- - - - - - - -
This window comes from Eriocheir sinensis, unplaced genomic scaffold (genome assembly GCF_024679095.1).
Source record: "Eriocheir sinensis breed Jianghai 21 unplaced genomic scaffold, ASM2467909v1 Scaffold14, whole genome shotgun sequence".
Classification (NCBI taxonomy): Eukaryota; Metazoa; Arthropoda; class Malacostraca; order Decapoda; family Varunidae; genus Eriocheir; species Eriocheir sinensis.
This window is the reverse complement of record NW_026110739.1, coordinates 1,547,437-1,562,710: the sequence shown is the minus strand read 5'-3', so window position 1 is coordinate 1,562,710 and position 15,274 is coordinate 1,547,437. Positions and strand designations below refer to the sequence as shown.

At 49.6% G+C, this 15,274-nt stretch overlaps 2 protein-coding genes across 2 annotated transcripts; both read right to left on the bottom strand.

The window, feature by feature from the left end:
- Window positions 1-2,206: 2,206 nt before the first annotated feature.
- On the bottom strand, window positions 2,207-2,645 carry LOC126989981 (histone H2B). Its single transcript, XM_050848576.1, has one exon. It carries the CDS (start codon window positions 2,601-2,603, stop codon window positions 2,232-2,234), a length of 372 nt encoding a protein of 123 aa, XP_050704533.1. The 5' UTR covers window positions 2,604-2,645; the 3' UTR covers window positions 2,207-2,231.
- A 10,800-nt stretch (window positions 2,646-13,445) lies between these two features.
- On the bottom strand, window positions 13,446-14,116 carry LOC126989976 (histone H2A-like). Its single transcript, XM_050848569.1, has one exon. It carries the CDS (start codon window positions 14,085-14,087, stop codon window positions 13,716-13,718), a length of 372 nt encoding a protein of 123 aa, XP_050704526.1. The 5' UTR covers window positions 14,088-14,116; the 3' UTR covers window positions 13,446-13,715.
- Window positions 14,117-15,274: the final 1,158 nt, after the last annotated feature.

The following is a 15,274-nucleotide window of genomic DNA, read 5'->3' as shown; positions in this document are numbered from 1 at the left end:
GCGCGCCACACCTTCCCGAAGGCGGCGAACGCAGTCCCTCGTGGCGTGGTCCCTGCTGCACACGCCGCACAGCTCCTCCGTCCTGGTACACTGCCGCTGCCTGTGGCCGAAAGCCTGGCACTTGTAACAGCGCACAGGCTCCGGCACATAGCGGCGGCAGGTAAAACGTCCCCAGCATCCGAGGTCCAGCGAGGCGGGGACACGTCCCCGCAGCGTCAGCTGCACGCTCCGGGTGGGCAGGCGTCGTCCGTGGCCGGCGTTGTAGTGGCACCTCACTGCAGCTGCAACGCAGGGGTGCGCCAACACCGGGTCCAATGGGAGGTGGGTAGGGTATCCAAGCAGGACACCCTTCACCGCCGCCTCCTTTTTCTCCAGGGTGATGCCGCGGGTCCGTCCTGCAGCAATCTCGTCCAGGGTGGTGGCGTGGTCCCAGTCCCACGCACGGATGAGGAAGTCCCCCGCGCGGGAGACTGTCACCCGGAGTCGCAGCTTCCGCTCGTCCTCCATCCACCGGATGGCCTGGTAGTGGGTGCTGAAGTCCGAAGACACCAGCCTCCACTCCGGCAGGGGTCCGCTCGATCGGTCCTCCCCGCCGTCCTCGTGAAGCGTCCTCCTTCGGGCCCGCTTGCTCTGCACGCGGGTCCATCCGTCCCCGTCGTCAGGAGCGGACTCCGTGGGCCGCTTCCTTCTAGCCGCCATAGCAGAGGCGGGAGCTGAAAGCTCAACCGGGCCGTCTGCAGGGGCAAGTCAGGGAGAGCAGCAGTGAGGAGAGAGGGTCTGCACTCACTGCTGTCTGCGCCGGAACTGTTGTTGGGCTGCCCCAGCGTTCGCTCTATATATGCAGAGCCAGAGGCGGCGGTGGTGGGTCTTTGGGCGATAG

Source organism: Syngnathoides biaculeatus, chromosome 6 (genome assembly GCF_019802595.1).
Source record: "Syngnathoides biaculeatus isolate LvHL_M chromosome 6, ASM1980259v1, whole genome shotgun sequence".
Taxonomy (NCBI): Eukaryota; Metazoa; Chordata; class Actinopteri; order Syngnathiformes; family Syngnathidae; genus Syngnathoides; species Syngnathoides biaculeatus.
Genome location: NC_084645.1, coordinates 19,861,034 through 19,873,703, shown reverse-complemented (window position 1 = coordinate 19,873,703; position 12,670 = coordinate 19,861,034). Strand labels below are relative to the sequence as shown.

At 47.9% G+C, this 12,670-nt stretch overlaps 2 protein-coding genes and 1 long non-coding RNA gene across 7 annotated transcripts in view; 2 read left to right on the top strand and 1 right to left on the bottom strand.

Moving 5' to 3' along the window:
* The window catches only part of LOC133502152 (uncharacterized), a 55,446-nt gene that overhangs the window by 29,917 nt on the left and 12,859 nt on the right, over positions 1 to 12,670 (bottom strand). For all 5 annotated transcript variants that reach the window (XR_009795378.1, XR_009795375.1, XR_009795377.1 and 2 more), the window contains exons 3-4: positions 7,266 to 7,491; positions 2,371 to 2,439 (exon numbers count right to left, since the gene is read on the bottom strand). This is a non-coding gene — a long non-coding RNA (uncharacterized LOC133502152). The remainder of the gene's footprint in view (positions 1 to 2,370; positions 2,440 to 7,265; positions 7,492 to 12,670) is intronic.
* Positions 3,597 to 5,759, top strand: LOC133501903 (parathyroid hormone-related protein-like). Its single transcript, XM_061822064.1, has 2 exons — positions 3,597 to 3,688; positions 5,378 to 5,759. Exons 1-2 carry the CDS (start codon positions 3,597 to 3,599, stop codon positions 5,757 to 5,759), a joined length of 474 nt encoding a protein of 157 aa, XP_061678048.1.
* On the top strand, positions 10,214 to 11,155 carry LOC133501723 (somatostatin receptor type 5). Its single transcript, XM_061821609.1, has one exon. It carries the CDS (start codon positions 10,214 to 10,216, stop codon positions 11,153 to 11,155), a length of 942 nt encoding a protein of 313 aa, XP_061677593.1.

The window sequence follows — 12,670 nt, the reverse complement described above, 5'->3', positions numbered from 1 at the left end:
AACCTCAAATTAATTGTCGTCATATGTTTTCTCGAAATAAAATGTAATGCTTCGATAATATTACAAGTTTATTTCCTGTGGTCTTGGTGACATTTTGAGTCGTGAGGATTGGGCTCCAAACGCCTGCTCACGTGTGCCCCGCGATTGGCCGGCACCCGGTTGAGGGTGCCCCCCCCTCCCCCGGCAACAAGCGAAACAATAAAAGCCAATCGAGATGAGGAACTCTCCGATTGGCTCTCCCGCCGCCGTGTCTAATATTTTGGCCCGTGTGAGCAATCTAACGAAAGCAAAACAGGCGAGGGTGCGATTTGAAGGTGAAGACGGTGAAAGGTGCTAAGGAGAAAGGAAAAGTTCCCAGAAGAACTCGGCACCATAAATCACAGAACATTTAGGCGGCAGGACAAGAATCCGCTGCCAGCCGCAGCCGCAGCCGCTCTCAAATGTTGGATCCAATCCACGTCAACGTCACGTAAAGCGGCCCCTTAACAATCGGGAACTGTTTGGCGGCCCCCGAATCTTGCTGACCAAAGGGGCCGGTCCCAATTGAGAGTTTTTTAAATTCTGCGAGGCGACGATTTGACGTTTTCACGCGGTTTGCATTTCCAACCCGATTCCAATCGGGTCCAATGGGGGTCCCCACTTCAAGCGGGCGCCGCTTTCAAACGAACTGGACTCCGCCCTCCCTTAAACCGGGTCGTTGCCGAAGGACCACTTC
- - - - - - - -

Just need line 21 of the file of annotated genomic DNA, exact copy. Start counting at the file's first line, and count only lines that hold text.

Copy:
* Positions 3,597 to 5,759, top strand: LOC133501903 (parathyroid hormone-related protein-like). Its single transcript, XM_061822064.1, has 2 exons — positions 3,597 to 3,688; positions 5,378 to 5,759. Exons 1-2 carry the CDS (start codon positions 3,597 to 3,599, stop codon positions 5,757 to 5,759), a joined length of 474 nt encoding a protein of 157 aa, XP_061678048.1.